[embed]289262:57848:0[/embed] Odds are decent that Valkyrie might hold that ambitious mantle because of the inherent nature of VR. One thing that O'Brien's CCP Newcastle team quickly found out is that VR works best when there's a minimal disconnect between the real and the immersive world. "For every bit of immersion that you're getting in this other world, there's less and less of the real world there. We're going for full immersion, because if you end up somewhere between the two, that can make simulation sickness worse and you'll feel weird. Like, we really avoid, for example, big hand movements or your character doing something that your brain tells you you’re not doing. Even our controller is positioned not in a joystick position, but in the position of the console controller. We very minimally move the pilot. I mean, the ship moves, but we don't do any touching other screens because that really jars you out of the experience. So, I actually think in our experience, the more immersed you are, the less likely you are to get simulation sickness." That's the kind of learning on-the-job that CCP (and, really, all VR developers) have had to deal with. As O'Brien says "It's becoming less and less true, but a year ago, there were no real VR experts. We're kind of learning, and talking to the manufacturers, there aren't any hard and fast rules. They have guidelines of what to try to do or what to try to avoid, but really, we're all still learning." And, it's that learning curve which hamstrings a current eSports favorite: first-person shooters. Developers are working on integrating FPS to virtual reality, but no one's done it particularly well yet. O'Brien thinks it'll eventually happen, but he's not sure when. "I'm sure at some point, someone will crack FPS, but they haven't yet. FPS in VR is very disorientating because your body is doing things that you're not doing. There are set ups that you can get where you're walking on a treadmill, but one of the disconnects that breaks immersion is when your body is doing something in the immersive world that you're not doing in the real world. It's little things, like in most first-person shooters, the gun is your hands, but in real life, you could be looking around. There are a lot of things to solve there. But, the main thing is locomotion. You're running and jumping in the virtual world, but you're really seated in a sofa. That's very disorientating for the body." For all the extra time that CCP has had to spend on Valkyrie, it legitimately seems like time well-spent. The game running on the new Crescent Bay headset is a significant upgrade over what we've seen in the past. Despite being a space dog-fighting game, the world is now filled with enough debris and objects to feel occupied. There's also a new emphasis on color that makes the world vibrant and enjoyable to cruise around in. Even dying is neat because the respawn screen puts you inside a pod that seems like it's ripped straight out of Alien's Nostromo. However, even if Oculus launched, say, six months ago, O'Brien is confident that Valkyrie would've eventually ended up where it is today (and, further, where it'll eventually go). "We would've shipped a smaller experience and built on it," he said. That building could go in any direction, but an obvious one is to connect it to the greater EVE universe. O'Brien would like to eventually do that, but it's not a priority now. "We have a small team, and I want to stay focused on making a great competitive multiplayer game," O'Brien stated. He continued, "I think you need to focus on one thing: the game, rather than what's the link to the EVE universe. I think once the game's up and running and working well, then we can look at longer term things. Ultimately, I don’t know how many years hence it'd be, but it'd be great if the battle you just saw was real capsuleers there, as well. But right now, I want to give that experience in the EVE universe without actually getting hamstrung by a direct connection." He's right; talking about melding Valkyrie into EVE Online is kind of putting the cart before the horse. For the time being, getting this game into people's hands is the main priority. O'Brien acknowledges that it won't be easy, but that road is getting less rocky. "There are more and more people coming into the arena, and that can only be good for VR in general. There are a lot of people that are starting to invest because the tech does work now," O'Brien commented. "I think the key to adoption is going to be facilitating easy trial, because I haven't met anybody yet who has tried one of these headsets and gone 'eh, it wasn't great.' Once people have done that, as long as it's at the right price point and not too hard of a tech setup – right now, I think it's more about making it easy for the consumer rather than the quality of the experience, because the quality of the experience is definitely there." But, virtual reality is nigh impossible to convey second-hand. It really is something that needs to be personally experienced. O'Brien concluded the interview by empathizing with anyone who's VR-wary, even if he's a believer. "There are two types of people in the world: There are people who have tried a VR headset and those who haven't. People who have tried are all converts, and people who haven't are all skeptics because VR has already been the next big thing so many times."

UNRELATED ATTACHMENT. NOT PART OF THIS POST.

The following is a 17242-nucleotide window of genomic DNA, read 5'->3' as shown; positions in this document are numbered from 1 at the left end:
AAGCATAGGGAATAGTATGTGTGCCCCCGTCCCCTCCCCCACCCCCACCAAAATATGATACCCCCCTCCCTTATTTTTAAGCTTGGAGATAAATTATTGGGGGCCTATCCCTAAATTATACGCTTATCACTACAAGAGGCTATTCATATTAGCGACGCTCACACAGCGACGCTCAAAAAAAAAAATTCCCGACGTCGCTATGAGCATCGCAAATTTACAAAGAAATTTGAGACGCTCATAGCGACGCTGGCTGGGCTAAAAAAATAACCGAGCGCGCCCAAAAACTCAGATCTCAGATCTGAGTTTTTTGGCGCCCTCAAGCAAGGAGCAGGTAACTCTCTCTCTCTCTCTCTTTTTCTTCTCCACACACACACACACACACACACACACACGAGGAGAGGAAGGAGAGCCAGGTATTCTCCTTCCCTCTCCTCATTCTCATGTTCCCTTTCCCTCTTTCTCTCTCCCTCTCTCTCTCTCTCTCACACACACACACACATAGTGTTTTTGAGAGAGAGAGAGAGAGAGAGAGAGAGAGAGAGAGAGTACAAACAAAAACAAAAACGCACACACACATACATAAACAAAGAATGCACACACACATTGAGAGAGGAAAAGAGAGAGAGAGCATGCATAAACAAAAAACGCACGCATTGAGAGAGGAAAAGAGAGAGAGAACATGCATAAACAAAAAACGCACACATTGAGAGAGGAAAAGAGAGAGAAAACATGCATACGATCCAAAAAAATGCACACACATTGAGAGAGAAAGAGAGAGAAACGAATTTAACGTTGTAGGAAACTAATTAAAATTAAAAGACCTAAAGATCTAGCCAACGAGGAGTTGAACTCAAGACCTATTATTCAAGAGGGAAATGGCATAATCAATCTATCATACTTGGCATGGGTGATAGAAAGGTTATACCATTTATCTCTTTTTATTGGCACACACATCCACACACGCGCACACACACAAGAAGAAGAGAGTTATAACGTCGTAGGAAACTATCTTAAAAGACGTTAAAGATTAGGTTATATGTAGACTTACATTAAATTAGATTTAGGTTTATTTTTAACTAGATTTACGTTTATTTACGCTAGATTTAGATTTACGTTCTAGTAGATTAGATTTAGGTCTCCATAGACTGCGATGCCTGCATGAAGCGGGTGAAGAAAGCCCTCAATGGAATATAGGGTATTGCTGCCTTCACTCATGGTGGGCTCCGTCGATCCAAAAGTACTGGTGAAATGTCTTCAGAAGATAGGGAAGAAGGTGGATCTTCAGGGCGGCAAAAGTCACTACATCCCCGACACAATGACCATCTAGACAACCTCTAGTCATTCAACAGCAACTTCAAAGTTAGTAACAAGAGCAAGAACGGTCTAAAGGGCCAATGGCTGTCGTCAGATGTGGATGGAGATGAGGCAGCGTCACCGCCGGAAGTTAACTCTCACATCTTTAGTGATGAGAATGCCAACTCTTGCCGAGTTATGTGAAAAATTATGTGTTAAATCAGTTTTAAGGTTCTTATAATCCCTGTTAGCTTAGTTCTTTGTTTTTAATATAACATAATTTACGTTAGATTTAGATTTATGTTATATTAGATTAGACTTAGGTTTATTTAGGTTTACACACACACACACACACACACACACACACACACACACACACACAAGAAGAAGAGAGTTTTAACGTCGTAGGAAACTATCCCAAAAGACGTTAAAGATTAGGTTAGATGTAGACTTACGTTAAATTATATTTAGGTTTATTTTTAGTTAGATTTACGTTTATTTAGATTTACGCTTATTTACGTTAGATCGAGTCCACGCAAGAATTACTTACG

EVE: Valkyrie preview photo
Ambitious, for sure
It was almost a year ago (ten months, more accurately) when I sat down with EVE: Valkyrie's developers, and they told me "We're ready to ship when Oculus is ready to ship." At the time, Valkyrie was considered a flagship...

CCP's found the best use for Xbox One's Kinect so far

Mar 20 // Brett Makedonski